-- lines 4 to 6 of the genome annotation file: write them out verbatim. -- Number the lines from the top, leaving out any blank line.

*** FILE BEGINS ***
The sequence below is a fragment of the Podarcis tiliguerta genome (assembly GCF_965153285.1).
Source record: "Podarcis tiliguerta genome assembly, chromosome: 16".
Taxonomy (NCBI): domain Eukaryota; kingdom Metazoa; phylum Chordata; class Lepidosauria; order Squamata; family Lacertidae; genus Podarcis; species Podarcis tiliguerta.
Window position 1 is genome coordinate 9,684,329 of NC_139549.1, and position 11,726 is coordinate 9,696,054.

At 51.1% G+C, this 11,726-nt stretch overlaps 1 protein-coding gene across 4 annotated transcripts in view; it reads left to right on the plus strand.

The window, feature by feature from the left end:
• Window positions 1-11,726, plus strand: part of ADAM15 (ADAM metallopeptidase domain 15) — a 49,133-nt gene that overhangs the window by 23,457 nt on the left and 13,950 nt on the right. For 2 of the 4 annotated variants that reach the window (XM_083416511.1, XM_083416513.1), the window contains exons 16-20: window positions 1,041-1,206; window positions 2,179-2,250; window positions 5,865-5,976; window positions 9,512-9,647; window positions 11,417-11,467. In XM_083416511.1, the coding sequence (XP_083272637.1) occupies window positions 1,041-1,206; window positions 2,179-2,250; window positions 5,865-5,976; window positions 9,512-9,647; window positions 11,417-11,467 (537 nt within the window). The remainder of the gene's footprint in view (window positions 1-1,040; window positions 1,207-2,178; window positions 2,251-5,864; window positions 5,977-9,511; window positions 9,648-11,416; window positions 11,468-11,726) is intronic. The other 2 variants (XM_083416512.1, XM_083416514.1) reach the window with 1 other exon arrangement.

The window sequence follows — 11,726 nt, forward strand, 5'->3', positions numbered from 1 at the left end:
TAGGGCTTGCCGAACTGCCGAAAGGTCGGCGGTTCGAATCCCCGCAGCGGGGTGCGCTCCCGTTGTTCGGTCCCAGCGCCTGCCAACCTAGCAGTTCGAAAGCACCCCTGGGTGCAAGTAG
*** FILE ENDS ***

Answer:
Window position 1 is genome coordinate 9,684,329 of NC_139549.1, and position 11,726 is coordinate 9,696,054.

At 51.1% G+C, this 11,726-nt stretch overlaps 1 protein-coding gene across 4 annotated transcripts in view; it reads left to right on the plus strand.

The window, feature by feature from the left end: